but x doesn't finish over y, we say that the majority who ranked 
x over y is thwarted.

> I have expressed doubts in the past about how explainable
> Schulze's method would be to members of the general public. 

Yes, Norm is one of the people I had in mind when I wrote a 
couple of weeks ago that some people in EM have written they 
think it may be too hard to explain Schulze's method.

Markus noted, shortly after, that I didn't specify who I had in 
mind (to suggest I was lying?).  Markus pointed out Blake and 
Mike as examples of people who understand Schulze's method, 
clearly missing the point that our concern is about members of 
the general public who don't study voting methods but would be 
asked to decide whether to change their voting method.

> This problem is compensated for by the method's technical
> excellence.  As an iterative method, IBCM is much less elegant
> than Schulze's method, and is no easier to explain.

That's debatable, because IBCM can be defined in a way which is 
fairly simple.  Mike Ossipoff, using the name DCD for IBCM, has 
written that he considers IBCM fairly easy to explain.  Here's a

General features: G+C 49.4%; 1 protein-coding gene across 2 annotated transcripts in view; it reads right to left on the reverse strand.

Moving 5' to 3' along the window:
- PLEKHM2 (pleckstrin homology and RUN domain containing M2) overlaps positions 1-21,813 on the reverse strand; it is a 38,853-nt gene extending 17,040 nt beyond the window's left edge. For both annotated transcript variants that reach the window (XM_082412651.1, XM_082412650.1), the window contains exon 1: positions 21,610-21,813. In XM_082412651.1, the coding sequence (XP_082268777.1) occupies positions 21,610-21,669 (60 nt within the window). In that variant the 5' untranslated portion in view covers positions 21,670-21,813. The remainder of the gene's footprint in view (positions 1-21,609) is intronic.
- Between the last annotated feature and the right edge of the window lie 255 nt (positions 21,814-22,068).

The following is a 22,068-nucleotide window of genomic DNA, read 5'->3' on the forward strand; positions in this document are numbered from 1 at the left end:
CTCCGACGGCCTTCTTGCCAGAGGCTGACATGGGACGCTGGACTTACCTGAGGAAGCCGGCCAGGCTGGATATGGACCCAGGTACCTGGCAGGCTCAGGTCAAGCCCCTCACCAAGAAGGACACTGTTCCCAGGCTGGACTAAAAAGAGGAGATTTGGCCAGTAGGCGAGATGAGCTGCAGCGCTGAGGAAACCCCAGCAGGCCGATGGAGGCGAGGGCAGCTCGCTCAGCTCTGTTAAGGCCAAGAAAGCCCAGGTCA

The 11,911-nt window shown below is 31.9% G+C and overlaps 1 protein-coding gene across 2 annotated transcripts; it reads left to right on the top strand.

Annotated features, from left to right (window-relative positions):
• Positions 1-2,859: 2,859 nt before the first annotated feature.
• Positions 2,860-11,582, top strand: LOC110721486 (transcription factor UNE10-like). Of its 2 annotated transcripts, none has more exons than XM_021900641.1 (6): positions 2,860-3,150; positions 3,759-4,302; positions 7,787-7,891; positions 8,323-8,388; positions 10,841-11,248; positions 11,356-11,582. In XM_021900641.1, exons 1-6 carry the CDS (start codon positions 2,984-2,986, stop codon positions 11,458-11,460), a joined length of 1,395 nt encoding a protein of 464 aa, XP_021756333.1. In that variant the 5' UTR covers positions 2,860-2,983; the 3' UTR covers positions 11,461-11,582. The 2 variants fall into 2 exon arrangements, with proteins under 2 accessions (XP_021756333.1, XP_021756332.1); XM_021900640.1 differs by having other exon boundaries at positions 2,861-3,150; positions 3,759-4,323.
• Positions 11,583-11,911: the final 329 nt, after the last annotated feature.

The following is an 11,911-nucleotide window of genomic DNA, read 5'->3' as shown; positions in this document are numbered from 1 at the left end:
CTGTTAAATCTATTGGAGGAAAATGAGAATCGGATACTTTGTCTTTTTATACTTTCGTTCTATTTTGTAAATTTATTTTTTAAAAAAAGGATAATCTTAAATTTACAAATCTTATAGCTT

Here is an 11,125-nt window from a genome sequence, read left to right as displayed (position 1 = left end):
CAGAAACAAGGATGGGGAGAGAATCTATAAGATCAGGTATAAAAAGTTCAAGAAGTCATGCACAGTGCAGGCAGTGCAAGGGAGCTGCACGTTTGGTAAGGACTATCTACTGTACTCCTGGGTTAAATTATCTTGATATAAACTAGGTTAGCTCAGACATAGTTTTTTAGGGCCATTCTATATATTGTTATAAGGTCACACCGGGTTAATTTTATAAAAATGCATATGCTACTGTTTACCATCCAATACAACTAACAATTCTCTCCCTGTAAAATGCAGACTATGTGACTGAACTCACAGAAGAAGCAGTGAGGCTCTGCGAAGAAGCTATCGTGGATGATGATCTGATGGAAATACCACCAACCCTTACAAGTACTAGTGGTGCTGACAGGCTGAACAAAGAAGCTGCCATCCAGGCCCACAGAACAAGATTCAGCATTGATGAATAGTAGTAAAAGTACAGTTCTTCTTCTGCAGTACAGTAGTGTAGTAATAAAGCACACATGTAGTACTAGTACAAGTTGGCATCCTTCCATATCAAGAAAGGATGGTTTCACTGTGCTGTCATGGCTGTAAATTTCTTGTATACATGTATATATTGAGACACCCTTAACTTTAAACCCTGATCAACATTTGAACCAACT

fairly simple description:

   Neglecting defeats which are smallest in a cycle (therefore
   shakiest), eliminate all beaten alternatives.  Repeat,
   neglecting eliminated alternatives, until further repetition
   would eliminate no more.

(Of course, that requires an explanation of cycles, if intended 
for a general audience.)

As for elegance, I agree that IBCM is less elegant than 
Schulze's method when written in terms of beatpaths, but not 
when written in terms of cycles.  Then they seem about 
equivalent in elegance.  True, IBCM requires defining 
repetition, but that is intuitive.  Schulze has inelegant 
baggage too, regarding the definition of the strength of the 
strongest beatpath from x to y when there is no beatpath from x 
to y. (Of course, that too is intuitively zero.)

MTM is quite elegant and appears easiest to explain.

> I think Tideman and SD (and perhaps SSD) may not be as good
> technically, but are all somewhat more intuitive, and
> therefore might make better public proposals than Schulze (or
> IBCM). 

I think Norm has misjudged Tideman technically on clones. (See 
above.)  Also, I think there is no reasonable justification for 
Beatpath GMC. (See above.)  So MTM (majoritarian Tideman) is 
better than Norm has suggested. 

I agree with Norm's conclusion that Tideman (more specifically, 
MTM) and SD might make better public proposals than Schulze.  

SD & SSD are not completely independent of clones, but I think 
they are practically independent in large public elections.  I 
think SD is not completely monotonic (example below) but is 
practically monotonic.  I don't know if SSD is completely 
monotonic, but below I provide an argument against proposing SSD.

It would also be useful to know whether [Schulze] & [MTM] are 
monotonic, since [MTM] is more decisive than MTM, and [Schulze] 
is more decisive than Schulze.  (The [] notation is defined in 
the accompanying message "Useful Propositions...")

Here's an example which, if I haven't erred, shows that SD is